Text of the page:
‘Mean Girls 2’: More than twice as nasty as the original
In the last scene of “ Mean Girls,” the 2004 movie written by Tina Fey that navigated the clique-filled halls of high school hell, everything seems blissful— until Lindsay Lohan’s character, having established tranquillity among the school’s warring ranks, eyes three perfectly coiffed freshman girls strolling around. Seconds later, the three younger students narrowly miss being hit by a school bus, and after a warning from Lohan that they better think twice before disturbing the peace, the credits roll.
As in a superhero flick, their survival left room for a follow-up. And sure enough, like a reliable friend— or a movie franchise worth millions of dollars— “Mean Girls” returns, in the form of a sequel that has its worldwide premiere Sunday on ABC Family.
The saddest part about “Mean Girls 2” (and there are several) is that if it didn’t bill itself as a follow-up to the original— which holds a special place in pop culture as one of the fewgenuine, non-cliche teen movies out there — it might have had a shot as the kind of harmless guilty-pleasure Sunday night movie that ABC Family loves to air.
Instead, this film has attached itself to the clever original, so it deserves any and all inevitable unfavorable comparisons.
“Mean Girls 2” picks up where the first left off, at the sameNorth ShoreHigh with the same deadpan principal, Mr. Duvall (the always-welcome Tim Meadows, the only returning cast member), who clearly hates his life. Who wouldn’t? For all of the hard work the determined heroines of the original movie went through to break down barriers between the popular girls, a.k.a. “ the Plastics,” and everybody else, nothing much has changed— a trio of stick-thin girls rules the school with cruelty, intimidation and headbands with comically large flowers.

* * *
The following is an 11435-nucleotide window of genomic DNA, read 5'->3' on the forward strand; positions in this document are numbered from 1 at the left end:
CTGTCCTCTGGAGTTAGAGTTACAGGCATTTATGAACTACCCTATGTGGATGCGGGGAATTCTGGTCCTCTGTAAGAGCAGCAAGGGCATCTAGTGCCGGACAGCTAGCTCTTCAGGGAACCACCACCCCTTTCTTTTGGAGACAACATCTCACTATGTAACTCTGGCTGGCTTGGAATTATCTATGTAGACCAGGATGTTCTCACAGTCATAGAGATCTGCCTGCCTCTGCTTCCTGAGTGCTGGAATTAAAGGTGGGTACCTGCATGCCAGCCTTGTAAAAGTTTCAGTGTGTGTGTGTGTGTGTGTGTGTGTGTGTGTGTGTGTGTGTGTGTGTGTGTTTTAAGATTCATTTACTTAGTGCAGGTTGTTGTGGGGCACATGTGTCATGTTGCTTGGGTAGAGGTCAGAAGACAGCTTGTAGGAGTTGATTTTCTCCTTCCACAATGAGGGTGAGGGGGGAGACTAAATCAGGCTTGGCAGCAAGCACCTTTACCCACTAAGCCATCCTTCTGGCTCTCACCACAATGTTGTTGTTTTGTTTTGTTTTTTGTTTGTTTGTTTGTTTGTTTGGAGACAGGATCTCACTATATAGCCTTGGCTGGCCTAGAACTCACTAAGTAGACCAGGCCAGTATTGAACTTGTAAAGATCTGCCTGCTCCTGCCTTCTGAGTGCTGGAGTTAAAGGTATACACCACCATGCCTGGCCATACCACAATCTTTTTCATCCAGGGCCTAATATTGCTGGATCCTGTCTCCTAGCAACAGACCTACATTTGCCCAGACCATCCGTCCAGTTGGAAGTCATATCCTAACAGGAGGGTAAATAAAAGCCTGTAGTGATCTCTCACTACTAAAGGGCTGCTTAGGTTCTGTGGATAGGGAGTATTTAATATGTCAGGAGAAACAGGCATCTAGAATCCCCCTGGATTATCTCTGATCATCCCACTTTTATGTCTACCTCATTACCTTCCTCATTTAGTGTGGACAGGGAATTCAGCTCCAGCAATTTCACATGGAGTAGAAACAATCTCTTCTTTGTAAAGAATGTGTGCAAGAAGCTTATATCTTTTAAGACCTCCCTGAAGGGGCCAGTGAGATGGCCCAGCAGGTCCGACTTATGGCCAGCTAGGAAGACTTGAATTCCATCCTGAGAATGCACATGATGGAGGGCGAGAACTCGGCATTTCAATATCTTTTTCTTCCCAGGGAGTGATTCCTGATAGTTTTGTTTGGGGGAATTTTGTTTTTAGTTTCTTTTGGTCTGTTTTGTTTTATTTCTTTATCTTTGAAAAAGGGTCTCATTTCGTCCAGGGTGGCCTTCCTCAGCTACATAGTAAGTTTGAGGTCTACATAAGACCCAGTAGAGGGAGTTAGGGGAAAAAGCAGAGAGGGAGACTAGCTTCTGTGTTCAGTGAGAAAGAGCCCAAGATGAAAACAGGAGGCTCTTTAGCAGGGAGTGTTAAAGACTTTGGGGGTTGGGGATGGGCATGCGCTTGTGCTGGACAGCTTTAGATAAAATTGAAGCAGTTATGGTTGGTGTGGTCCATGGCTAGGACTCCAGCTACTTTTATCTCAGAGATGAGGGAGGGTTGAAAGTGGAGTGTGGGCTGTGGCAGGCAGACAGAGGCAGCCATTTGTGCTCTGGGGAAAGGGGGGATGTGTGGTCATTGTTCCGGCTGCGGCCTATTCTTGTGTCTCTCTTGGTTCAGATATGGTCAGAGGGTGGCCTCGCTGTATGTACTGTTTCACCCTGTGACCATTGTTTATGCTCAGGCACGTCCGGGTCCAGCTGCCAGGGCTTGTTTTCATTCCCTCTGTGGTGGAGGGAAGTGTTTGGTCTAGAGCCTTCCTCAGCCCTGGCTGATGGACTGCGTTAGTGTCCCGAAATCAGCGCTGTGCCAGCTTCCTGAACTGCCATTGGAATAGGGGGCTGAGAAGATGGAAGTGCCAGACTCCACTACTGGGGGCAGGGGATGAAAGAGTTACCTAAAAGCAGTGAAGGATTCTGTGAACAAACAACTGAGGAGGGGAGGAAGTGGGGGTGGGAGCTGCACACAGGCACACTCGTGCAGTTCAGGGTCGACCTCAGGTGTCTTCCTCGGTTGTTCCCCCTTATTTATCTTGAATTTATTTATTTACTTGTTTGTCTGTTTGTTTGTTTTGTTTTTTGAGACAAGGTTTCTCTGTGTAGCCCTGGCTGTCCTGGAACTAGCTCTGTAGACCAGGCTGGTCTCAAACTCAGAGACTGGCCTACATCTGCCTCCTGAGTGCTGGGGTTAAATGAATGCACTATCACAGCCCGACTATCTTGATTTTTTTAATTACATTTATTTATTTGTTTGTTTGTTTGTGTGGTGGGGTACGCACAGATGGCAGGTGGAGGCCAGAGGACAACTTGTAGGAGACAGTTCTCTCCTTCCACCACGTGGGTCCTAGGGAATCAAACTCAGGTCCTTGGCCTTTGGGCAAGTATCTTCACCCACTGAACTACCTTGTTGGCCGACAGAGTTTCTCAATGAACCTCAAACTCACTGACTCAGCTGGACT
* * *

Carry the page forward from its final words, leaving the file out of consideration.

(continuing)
In place of Lohan, the spunky underdog here is Jo (Meaghan Martin), a transfer student who would rather help her father restore car engines than participate in any annoying “girl drama.” We know right away that she’s supposed to be an outsider, because she wears leather pants and rides a Vespa to school.
The Plastics are led by the evil Mandi (MaiaraWalsh). She dots the “i” in her name with a heart— probably because, as Jo explains, she does not have that organ. Her two lesser sidekicks are Chastity (ClaireHolt), who will make out with any boy at any time, and Hope (Nicole Gale Anderson), a germaphobe convinced that germs lead to ugliness and ugliness leads to death.
Jo quickly gets sucked into the teen drama. Jealousy issues are probably whyMandi is so nasty— it’s never really explained. And when Jo comes along, Mandi is determined to take her down.
This is where the film, fairly tolerable when we’re getting introduced to all the main players, really goes off the rails and sets off a truly mean-spirited prank war between the two groups for almost no reason (don’t worry— there’s an antibullying PSA at the end of it all). Mandi tries to ruin Jo’s chances at getting into college; Jo tricks Mandi’s boyfriend into throwing up all over her.
The original “Mean Girls” accurately and hilariously portrayed high school as a jungle, offering smart observations about teen girls and their methods of survival during adolescence. The big metaphor in the sequel is cars. As Jo’s engine mechanic dad tells her, and she repeats multiple times, “ To win the race, you have to be in the race.” This would be a more effective lesson if you were rooting for anyone to win the malicious and unfunny Plastics vs. anti-Plastics war.
No one’s under any illusion that this film will have the same staying power— it goes toDVD on Feb. 1. Still, it’s unfortunate that it tries to ride the coattails of the rest of the characters in Fey’s spot-on script.
‘MEAN’: Not a guilty pleasure.